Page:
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Court rejects appeal in sex assault
MADISON - A state appeals court Thursday rejected a request for a new trial from a former state trooper convicted in Green County of child sex assault offenses.

James Norquay, 52, of Juda, appealed convictions for second-degree sexual assault of a child, sexual assault of a child by a foster parent, and incest with a child, which led a 20-year prison sentence imposed in 2012 by Circuit Judge Thomas Vale.

This is the second attempt Norquay has made for a new trial. In February 2013, Vale ruled there was not enough evidence to allow a retrial or resentencing of Norquay.

At trial, Norquay's defense centered on the victim's history of lying to authorities. Jurors heard the victim say she lied about being pregnant, having a son, and miscarrying a pregnancy. The prosecution also conceded the victim previously had made a false allegation of sexual abuse, according to the appeals opinion.

Norquay's appeals attorney, Ellen Hanek, contended that her client's trial attorney, Eric Schulenburg, erred by not questioning Norquay's wife, Lori, about threatening to return the victim "back into the system." The Norquays were foster parents to the teen-aged girl and later adopted her.

Lori Norquay could have testified about the threat she made prior to alleged sexual contact between her husband and the victim, Hanek contended. The victim said the sexual contact resulted in some of Norquay's DNA left on a pair of coveralls she wore.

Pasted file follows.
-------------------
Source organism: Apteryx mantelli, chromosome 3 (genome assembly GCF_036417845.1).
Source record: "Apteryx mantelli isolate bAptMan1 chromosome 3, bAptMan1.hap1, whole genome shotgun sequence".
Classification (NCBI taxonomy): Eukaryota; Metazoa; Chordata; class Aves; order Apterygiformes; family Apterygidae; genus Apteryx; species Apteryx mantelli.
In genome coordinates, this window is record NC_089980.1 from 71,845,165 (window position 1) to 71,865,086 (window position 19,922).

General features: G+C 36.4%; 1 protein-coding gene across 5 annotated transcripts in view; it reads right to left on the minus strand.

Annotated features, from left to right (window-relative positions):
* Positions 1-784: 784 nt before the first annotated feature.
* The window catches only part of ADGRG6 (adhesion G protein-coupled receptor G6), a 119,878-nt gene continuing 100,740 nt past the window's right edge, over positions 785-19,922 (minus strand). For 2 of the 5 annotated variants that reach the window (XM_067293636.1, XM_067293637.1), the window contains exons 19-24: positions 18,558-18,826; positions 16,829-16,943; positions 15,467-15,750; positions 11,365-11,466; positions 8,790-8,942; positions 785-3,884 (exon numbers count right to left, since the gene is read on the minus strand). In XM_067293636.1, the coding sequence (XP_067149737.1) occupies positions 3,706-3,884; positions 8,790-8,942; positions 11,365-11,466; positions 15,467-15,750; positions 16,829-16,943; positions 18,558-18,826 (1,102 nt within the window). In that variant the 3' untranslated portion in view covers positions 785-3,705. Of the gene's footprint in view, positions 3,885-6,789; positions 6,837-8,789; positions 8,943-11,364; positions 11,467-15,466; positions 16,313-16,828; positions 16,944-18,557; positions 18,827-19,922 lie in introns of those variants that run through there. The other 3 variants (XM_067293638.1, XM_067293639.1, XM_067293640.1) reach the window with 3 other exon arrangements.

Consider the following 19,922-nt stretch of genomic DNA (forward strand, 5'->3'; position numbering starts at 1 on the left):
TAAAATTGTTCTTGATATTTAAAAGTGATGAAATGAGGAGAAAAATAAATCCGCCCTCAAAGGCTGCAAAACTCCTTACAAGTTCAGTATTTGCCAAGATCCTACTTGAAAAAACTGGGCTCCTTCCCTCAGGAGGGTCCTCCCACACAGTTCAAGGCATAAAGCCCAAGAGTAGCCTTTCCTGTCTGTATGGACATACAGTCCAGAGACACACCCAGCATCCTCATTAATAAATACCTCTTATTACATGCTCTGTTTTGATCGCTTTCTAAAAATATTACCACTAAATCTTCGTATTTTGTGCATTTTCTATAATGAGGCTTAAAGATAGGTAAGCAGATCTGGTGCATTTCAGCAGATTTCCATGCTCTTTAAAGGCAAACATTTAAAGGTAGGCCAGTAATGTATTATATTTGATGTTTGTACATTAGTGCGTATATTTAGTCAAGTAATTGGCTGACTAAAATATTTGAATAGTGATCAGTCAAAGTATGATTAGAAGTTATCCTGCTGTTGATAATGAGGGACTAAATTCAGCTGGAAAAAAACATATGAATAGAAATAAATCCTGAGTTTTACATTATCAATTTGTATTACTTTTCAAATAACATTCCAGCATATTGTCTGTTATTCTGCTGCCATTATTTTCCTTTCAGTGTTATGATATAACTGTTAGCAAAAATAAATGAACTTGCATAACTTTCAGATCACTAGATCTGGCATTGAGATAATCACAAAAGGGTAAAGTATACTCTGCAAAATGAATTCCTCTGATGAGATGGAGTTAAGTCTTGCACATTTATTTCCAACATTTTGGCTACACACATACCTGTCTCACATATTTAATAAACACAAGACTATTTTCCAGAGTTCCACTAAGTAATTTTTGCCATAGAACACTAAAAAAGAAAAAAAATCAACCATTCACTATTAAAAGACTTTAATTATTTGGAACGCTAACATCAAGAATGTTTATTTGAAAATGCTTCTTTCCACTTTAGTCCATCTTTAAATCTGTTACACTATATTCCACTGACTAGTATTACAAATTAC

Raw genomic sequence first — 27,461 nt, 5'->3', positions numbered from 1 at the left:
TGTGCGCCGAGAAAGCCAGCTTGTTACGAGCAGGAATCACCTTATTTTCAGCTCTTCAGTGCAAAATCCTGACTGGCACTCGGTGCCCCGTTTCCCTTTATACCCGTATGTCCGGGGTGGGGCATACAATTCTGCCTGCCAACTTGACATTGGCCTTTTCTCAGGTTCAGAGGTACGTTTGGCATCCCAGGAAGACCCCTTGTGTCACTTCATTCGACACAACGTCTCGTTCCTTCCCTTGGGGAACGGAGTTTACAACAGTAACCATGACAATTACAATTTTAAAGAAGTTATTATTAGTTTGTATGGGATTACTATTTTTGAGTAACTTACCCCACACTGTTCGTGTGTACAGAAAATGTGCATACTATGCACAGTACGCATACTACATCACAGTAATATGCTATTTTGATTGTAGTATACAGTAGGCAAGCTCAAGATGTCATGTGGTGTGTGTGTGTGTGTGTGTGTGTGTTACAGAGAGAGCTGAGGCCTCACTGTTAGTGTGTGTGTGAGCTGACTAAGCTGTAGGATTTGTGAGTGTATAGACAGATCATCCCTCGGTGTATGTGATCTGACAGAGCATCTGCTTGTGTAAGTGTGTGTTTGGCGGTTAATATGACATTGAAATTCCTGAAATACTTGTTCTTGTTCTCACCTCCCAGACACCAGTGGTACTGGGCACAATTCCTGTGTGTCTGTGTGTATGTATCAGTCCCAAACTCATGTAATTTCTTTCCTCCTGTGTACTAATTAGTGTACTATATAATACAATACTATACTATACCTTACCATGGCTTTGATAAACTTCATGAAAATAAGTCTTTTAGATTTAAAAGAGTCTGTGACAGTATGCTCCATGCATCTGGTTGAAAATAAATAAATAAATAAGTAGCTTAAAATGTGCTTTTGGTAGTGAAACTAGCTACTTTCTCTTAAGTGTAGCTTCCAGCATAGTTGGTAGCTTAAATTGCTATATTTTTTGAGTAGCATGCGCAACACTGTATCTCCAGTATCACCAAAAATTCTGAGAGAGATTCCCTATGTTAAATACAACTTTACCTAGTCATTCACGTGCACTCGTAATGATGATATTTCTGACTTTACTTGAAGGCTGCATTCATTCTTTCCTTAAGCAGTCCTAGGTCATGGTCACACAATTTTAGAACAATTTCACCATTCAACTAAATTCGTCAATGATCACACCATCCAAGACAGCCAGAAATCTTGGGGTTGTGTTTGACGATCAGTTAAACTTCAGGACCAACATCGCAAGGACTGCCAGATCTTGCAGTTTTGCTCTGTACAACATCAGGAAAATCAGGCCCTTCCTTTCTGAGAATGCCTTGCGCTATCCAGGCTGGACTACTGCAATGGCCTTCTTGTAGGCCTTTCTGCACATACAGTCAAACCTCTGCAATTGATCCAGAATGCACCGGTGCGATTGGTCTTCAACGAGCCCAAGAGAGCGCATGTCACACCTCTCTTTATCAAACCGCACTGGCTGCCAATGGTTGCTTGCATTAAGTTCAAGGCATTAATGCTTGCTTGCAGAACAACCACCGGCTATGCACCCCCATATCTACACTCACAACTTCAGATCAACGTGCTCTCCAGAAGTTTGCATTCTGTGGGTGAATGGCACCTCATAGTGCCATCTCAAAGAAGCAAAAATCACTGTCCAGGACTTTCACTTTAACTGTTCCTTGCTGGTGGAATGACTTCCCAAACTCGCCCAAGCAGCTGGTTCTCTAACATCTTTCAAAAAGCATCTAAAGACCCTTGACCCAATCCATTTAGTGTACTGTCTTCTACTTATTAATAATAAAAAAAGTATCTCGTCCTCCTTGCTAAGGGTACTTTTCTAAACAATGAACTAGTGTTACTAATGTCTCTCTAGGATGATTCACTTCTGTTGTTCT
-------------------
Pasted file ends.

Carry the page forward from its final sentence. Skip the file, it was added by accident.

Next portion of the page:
Hanek argued that Lori's testifying about the threat would have given jurors the victim's motivation to lie about the assaults and planting the DNA evidence in her coveralls.

Despite the victim's credibility problems, the jury had overwhelming evidence to convict Norquay, the District 3 Court stated.

"Accordingly, we conclude that Norquay was not prejudiced by the failure to present evidence of Lori's threat to place the victim "back into the system,'" according to the nine-page unsigned opinion.

The evidence included corroborated testimony about Norquay asking her to delete some incriminating emails, and her knowledge of Norquay's tattoos, shaved groin, liking thong underwear and certain kinds of stimulation.

The appeal also contended Schulenburg erred in not getting a friend of the victim to testify despite being subpoenaed. The subpoena did not give the friend a specific time to appear in court and it resulted in her not testifying as she waited for a specific notice when to appear during the five-day trial.

The defense and prosecution stipulated to what the friend would have testified to and read it to jurors. However, Hanek argued on appeal that the stipulation had less impact on jurors than if the friend testified in person.

The appeals court said the friend's testimony, like Lori Norquay's, was redundant of others who testified about the victim's tendency to "tell tall tales."

Hanek attempted to prove that Schulenburg was so ineffective in defending Norquay that it deprived him of a fair trial. However, the appeals court disagreed.

"Whether the alleged errors are taken individually or cumulatively, our confidence in the outcome of the trial is not undermined," according to the opinion.

Ellen Hanek was unavailable for comment Thursday, according to a person answering the phone in her law office.

Norquay is an inmate at the Dodge Correctional Institution in Waupun and is a life registrant on the state's sex offender reigstery, according to online records.